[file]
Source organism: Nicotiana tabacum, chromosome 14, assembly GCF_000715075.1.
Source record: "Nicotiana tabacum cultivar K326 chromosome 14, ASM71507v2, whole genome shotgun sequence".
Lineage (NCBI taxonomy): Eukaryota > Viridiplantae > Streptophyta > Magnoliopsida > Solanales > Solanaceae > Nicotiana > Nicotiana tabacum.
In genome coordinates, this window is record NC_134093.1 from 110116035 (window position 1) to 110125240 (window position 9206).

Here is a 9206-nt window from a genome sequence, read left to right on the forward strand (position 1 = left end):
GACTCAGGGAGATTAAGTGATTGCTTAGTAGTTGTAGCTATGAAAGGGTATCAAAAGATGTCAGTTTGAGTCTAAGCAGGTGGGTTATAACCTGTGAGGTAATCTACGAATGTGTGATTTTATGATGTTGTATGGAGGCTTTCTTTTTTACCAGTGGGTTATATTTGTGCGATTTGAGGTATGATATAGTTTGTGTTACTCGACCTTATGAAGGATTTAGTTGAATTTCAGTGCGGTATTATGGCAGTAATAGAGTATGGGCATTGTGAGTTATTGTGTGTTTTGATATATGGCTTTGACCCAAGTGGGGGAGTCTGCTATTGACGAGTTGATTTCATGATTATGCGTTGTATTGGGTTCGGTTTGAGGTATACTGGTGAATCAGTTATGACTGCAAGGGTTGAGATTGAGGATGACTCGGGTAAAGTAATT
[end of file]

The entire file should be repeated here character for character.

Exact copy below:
Source organism: Nicotiana tabacum, chromosome 14, assembly GCF_000715075.1.
Source record: "Nicotiana tabacum cultivar K326 chromosome 14, ASM71507v2, whole genome shotgun sequence".
Lineage (NCBI taxonomy): Eukaryota > Viridiplantae > Streptophyta > Magnoliopsida > Solanales > Solanaceae > Nicotiana > Nicotiana tabacum.
In genome coordinates, this window is record NC_134093.1 from 110116035 (window position 1) to 110125240 (window position 9206).

Here is a 9206-nt window from a genome sequence, read left to right on the forward strand (position 1 = left end):
GACTCAGGGAGATTAAGTGATTGCTTAGTAGTTGTAGCTATGAAAGGGTATCAAAAGATGTCAGTTTGAGTCTAAGCAGGTGGGTTATAACCTGTGAGGTAATCTACGAATGTGTGATTTTATGATGTTGTATGGAGGCTTTCTTTTTTACCAGTGGGTTATATTTGTGCGATTTGAGGTATGATATAGTTTGTGTTACTCGACCTTATGAAGGATTTAGTTGAATTTCAGTGCGGTATTATGGCAGTAATAGAGTATGGGCATTGTGAGTTATTGTGTGTTTTGATATATGGCTTTGACCCAAGTGGGGGAGTCTGCTATTGACGAGTTGATTTCATGATTATGCGTTGTATTGGGTTCGGTTTGAGGTATACTGGTGAATCAGTTATGACTGCAAGGGTTGAGATTGAGGATGACTCGGGTAAAGTAATT